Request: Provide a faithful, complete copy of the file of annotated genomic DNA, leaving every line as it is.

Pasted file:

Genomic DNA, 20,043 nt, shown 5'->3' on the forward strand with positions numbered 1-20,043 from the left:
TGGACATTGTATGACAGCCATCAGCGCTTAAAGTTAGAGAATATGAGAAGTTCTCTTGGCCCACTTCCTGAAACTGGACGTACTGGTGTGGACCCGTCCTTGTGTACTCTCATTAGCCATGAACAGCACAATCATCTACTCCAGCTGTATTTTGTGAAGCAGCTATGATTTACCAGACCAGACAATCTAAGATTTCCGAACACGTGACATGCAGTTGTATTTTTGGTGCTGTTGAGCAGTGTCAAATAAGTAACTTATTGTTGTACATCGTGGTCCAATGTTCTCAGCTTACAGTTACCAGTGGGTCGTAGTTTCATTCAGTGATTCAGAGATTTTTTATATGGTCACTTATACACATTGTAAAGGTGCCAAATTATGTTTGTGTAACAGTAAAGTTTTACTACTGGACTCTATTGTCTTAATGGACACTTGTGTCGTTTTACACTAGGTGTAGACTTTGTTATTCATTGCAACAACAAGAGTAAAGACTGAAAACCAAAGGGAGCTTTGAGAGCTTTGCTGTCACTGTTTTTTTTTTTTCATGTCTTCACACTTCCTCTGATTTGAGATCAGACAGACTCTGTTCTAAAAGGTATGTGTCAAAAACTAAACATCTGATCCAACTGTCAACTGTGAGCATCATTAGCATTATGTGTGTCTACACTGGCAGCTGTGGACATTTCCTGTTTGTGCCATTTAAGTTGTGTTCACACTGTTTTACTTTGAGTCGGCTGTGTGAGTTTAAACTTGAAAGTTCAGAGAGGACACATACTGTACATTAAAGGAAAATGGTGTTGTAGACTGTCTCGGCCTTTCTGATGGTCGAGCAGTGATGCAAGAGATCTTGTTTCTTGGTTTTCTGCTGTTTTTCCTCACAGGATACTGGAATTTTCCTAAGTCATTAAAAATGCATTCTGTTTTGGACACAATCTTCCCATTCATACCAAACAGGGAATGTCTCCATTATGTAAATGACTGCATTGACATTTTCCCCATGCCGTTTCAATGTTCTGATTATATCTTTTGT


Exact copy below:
Genomic DNA, 20,043 nt, shown 5'->3' on the forward strand with positions numbered 1-20,043 from the left:
TGGACATTGTATGACAGCCATCAGCGCTTAAAGTTAGAGAATATGAGAAGTTCTCTTGGCCCACTTCCTGAAACTGGACGTACTGGTGTGGACCCGTCCTTGTGTACTCTCATTAGCCATGAACAGCACAATCATCTACTCCAGCTGTATTTTGTGAAGCAGCTATGATTTACCAGACCAGACAATCTAAGATTTCCGAACACGTGACATGCAGTTGTATTTTTGGTGCTGTTGAGCAGTGTCAAATAAGTAACTTATTGTTGTACATCGTGGTCCAATGTTCTCAGCTTACAGTTACCAGTGGGTCGTAGTTTCATTCAGTGATTCAGAGATTTTTTATATGGTCACTTATACACATTGTAAAGGTGCCAAATTATGTTTGTGTAACAGTAAAGTTTTACTACTGGACTCTATTGTCTTAATGGACACTTGTGTCGTTTTACACTAGGTGTAGACTTTGTTATTCATTGCAACAACAAGAGTAAAGACTGAAAACCAAAGGGAGCTTTGAGAGCTTTGCTGTCACTGTTTTTTTTTTTTCATGTCTTCACACTTCCTCTGATTTGAGATCAGACAGACTCTGTTCTAAAAGGTATGTGTCAAAAACTAAACATCTGATCCAACTGTCAACTGTGAGCATCATTAGCATTATGTGTGTCTACACTGGCAGCTGTGGACATTTCCTGTTTGTGCCATTTAAGTTGTGTTCACACTGTTTTACTTTGAGTCGGCTGTGTGAGTTTAAACTTGAAAGTTCAGAGAGGACACATACTGTACATTAAAGGAAAATGGTGTTGTAGACTGTCTCGGCCTTTCTGATGGTCGAGCAGTGATGCAAGAGATCTTGTTTCTTGGTTTTCTGCTGTTTTTCCTCACAGGATACTGGAATTTTCCTAAGTCATTAAAAATGCATTCTGTTTTGGACACAATCTTCCCATTCATACCAAACAGGGAATGTCTCCATTATGTAAATGACTGCATTGACATTTTCCCCATGCCGTTTCAATGTTCTGATTATATCTTTTGT